Leading mobile device chip manufacturer Qualcomm (NASDAQ:QCOM) has witnessed a slowdown of its explosive growth in recent years. This has mainly been due to lowered profit margins from sales of its high-end chipsets, thanks to the dwindling market for expensive smartphones.
On the other hand, this has also resulted in a boom in demand for mid- and low-range smartphones, especially among cost-conscious consumers in emerging markets such as China. As a result, Qualcomm has been compelled to bring out low-end chip sets suitable for such phones, but which tend to yield lower profit margins.
However, with China as the planet's largest smartphone market, Qualcomm is hoping to make up for the lowered profitability through sheer volume of sales of its chipsets in that region. This is just one of the reasons that China is a critical part of Qualcomm's current expansion strategy.
China's importance to Qualcomm became apparent when the nation's wireless telecom providers received government approval to start operations based on the next-generation 4G LTE mobile network technology. Out of these companies, Qualcomm is actively targeting China Mobile, the country's largest wireless carrier. With 763 million customers, China Mobile's subscriber count is more than double that of the population of the United States, making it the planet's biggest wireless carrier as well.
But, Qualcomm has an even more important reason to go all out in its efforts to target China Mobile: Qualcomm pioneered the Code Division Multiple Access, or CDMA, network standard that has been widely adopted globally for 3G networks. This also means that the company derives a majority of its profits from royalty fees that come from wireless providers and smartphone makers using the CDMA standard.
However, Qualcomm's products are hardly used in devices tied to China Mobile's wireless network due to their incompatibility with the latter's indigenous TD-SCDMA 3G network standard. This has led handset makers operating on China Mobile's 3G network to avoid paying royalty fees to Qualcomm, creating a gaping hole in the latter's revenue flow. With the company's growth currently declining elsewhere, Qualcomm's desperation to tag on to China Mobile's new 4G LTE standard seems totally justified.
How hard is it, really?
Cracking the Chinese puzzle has never been easy, as top smartphone maker Apple realized when it failed to launch its iconic iPhone on China Mobile's indigenous network standard for almost six years due to incompatibility issues. Qualcomm's hurdles have recently become even more formidable, with the Chinese government launching an investigation into its local operations.
But, Qualcomm is certainly leaving no stone unturned. The company has already introduced the latest version of its Snapdragon 410 chipsets targeted at mid- and low-range handsets that also happen to be LTE-enabled and compatible with all global networks.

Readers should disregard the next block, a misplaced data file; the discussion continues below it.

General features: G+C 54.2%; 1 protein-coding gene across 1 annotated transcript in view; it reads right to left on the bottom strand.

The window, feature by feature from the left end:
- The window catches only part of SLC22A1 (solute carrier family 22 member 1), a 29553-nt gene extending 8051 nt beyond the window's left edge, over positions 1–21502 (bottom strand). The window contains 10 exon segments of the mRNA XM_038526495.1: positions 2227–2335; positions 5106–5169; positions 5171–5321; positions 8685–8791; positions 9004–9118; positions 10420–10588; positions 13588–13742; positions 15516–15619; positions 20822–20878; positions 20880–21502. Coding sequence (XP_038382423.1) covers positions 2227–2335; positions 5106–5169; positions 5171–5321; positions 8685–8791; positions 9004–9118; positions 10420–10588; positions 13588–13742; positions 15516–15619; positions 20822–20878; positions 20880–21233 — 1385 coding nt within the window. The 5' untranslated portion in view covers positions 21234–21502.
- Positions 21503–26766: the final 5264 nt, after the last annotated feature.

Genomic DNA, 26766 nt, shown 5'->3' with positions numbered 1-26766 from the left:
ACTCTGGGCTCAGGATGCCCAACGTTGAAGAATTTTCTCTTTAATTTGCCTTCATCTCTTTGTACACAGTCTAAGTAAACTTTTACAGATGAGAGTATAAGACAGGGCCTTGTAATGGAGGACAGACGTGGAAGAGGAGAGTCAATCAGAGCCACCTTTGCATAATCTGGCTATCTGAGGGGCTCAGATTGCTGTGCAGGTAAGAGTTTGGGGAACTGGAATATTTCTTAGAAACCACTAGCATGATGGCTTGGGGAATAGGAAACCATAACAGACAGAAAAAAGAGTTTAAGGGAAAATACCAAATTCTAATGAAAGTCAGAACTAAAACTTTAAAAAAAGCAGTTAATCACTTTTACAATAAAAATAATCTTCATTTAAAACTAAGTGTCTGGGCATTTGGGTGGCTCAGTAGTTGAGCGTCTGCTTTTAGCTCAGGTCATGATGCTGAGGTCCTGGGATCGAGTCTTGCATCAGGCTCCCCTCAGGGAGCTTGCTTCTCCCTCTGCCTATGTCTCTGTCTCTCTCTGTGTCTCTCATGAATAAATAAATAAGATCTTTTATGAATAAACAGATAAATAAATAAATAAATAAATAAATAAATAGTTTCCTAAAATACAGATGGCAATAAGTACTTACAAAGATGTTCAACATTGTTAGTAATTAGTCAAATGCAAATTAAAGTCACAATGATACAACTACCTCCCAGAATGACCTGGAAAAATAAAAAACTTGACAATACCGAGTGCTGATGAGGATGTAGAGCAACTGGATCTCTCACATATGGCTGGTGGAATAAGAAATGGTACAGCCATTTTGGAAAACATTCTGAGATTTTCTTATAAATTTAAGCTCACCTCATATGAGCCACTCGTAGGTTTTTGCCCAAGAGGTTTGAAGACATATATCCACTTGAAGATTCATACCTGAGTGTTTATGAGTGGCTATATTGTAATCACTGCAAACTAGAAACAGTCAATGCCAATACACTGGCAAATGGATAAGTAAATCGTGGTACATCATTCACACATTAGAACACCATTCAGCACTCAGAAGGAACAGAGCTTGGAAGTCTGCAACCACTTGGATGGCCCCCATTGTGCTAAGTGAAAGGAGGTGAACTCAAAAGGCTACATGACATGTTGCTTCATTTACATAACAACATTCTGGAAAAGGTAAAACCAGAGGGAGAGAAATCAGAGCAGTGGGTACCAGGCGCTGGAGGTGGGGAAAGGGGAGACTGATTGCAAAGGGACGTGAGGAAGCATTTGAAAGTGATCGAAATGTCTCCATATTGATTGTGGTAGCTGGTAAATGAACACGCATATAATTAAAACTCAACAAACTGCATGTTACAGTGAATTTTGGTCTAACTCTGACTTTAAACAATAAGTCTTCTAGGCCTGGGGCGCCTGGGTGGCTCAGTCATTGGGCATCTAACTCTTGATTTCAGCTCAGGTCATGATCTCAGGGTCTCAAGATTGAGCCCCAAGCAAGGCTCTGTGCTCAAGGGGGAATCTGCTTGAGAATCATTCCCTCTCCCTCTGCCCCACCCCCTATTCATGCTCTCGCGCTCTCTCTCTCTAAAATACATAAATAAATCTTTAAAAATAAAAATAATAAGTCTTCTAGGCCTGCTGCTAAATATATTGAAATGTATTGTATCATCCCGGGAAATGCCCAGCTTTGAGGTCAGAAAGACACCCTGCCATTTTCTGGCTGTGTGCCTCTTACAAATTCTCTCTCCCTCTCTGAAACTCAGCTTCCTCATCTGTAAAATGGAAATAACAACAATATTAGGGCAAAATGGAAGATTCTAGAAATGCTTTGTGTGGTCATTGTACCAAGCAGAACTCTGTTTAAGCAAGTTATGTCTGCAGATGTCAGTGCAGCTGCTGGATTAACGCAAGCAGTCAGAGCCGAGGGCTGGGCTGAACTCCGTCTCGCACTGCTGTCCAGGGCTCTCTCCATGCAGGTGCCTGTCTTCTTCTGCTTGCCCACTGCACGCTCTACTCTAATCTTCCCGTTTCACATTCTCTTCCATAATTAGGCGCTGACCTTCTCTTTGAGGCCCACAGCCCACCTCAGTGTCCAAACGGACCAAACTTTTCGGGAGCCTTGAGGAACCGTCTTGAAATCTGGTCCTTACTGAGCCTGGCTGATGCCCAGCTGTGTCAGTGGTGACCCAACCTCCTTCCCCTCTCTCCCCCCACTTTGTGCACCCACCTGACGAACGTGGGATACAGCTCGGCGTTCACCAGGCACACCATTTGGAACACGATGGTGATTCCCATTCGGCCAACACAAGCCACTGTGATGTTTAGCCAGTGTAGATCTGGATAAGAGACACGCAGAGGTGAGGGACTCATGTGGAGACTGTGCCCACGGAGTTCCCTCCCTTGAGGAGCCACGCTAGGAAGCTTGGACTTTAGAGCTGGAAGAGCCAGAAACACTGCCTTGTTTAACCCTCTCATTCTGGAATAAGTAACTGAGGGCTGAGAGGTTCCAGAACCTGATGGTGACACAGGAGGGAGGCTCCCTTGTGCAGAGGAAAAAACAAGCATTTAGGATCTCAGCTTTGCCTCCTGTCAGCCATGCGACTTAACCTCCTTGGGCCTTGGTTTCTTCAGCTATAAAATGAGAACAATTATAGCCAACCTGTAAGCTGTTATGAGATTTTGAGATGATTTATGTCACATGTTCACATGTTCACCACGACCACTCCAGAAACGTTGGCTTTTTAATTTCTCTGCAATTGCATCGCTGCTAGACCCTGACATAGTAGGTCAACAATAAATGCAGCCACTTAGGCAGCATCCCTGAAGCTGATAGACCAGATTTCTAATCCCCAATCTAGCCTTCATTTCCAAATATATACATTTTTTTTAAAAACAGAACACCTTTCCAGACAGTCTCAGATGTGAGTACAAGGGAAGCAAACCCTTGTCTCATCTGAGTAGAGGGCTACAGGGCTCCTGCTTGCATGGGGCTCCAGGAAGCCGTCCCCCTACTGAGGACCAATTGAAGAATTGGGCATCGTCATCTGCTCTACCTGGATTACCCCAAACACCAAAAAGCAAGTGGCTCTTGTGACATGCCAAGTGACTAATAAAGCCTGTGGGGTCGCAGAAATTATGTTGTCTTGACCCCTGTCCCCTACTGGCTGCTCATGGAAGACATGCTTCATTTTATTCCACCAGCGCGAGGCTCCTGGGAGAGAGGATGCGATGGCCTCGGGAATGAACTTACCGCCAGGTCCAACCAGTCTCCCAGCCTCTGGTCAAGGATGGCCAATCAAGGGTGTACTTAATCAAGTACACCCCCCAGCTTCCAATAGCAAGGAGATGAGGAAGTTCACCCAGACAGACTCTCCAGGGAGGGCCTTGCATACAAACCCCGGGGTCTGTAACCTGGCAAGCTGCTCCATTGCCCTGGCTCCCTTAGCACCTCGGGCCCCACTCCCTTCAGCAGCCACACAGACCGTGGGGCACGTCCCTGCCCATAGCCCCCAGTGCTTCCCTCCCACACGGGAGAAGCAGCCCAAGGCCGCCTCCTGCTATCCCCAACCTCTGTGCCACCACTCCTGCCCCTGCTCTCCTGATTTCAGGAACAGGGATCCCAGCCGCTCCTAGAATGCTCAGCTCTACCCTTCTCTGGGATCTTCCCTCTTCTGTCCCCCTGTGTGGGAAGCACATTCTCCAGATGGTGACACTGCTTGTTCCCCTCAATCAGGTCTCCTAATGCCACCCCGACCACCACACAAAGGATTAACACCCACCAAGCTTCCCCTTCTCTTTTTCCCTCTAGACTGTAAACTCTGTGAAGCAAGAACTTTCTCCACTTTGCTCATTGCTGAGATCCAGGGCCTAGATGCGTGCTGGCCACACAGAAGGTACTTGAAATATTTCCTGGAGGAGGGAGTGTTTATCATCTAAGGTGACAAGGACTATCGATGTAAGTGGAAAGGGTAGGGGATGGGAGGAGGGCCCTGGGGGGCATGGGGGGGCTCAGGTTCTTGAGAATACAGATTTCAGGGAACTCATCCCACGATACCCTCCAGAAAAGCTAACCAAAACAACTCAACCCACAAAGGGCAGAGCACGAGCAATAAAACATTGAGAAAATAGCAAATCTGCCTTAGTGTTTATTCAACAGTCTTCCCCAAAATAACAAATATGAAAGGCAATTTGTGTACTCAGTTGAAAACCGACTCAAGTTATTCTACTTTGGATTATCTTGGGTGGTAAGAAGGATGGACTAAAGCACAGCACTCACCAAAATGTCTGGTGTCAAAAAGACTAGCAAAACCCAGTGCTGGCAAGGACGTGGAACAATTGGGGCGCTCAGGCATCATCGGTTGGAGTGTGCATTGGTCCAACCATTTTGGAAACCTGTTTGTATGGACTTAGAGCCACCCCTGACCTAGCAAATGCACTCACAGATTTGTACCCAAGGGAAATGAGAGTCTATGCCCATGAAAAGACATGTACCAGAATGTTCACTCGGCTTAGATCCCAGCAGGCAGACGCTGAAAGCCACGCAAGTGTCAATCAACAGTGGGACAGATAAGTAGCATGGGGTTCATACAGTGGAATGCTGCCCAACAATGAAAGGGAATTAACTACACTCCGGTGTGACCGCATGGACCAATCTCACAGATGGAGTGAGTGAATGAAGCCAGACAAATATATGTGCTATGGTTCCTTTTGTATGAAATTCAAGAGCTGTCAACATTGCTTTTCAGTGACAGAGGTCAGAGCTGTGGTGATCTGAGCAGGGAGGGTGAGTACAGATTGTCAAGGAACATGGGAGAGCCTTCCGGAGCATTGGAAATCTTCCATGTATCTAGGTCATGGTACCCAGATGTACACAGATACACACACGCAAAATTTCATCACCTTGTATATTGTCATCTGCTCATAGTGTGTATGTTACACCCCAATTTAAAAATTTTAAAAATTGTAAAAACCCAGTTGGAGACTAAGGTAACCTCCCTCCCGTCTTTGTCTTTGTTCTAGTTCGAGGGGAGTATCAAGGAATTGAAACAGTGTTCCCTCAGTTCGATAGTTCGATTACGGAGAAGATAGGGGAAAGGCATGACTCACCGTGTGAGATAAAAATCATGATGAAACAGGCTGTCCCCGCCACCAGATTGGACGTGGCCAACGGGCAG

Incidentally, the bulk of China Mobile's subscriber base is comprised of cost-conscious consumers who are unable to afford high-end, expensive handsets. Qualcomm's marketing team is also equally busy convincing local Chinese handset makers, such as Xiaomi and ZTE, that adopting its chipsets would put the latter group on a level global playing field with market leaders Apple and Samsung.
Any chances of success?
Having said that, the single biggest thing that should turn the tables in Qualcomm's favor is the LTE factor, an area where industry rivals Intel (NASDAQ:INTC) and NVIDIA (NASDAQ:NVDA) are generations behind. Qualcomm has a near monopoly in the LTE arena, accounting for almost 97% share of global revenue for the LTE market.
On the other hand, fellow chip manufacturer Intel continues to derive as much as 80% of its overall revenue from chips made for the fast-fading PC industry, and has a negligible 1% share of the market for smartphone chips. Qualcomm dominates more than 90% of that market. NVIDIA is also having a pretty tough time, having recorded a whopping 54% fall in revenue from sales of its Tegra line of mobile device chipsets in the recent third quarter. NVIDIA has been trying to make up lost ground recently with the launch of the K1 -- a high-end graphics chip aimed at mobiles devices and cars.
Some Foolish final thoughts
Qualcomm's hard work in China already seems to be yielding the desired results, as over 55 organizations have already agreed to deploy the former's technology on the country's newly developed LTE network. The fact that Qualcomm has been making LTE-enabled chips for almost two years, and controls an overwhelming majority of the worldwide smartphone chip market, should automatically make it the best option available for Chinese manufacturers, most of whom have global ambitions as well. This stock should definitely be a part of your tech portfolio as things are likely to work in Qualcomm's favor even further by the middle of this year.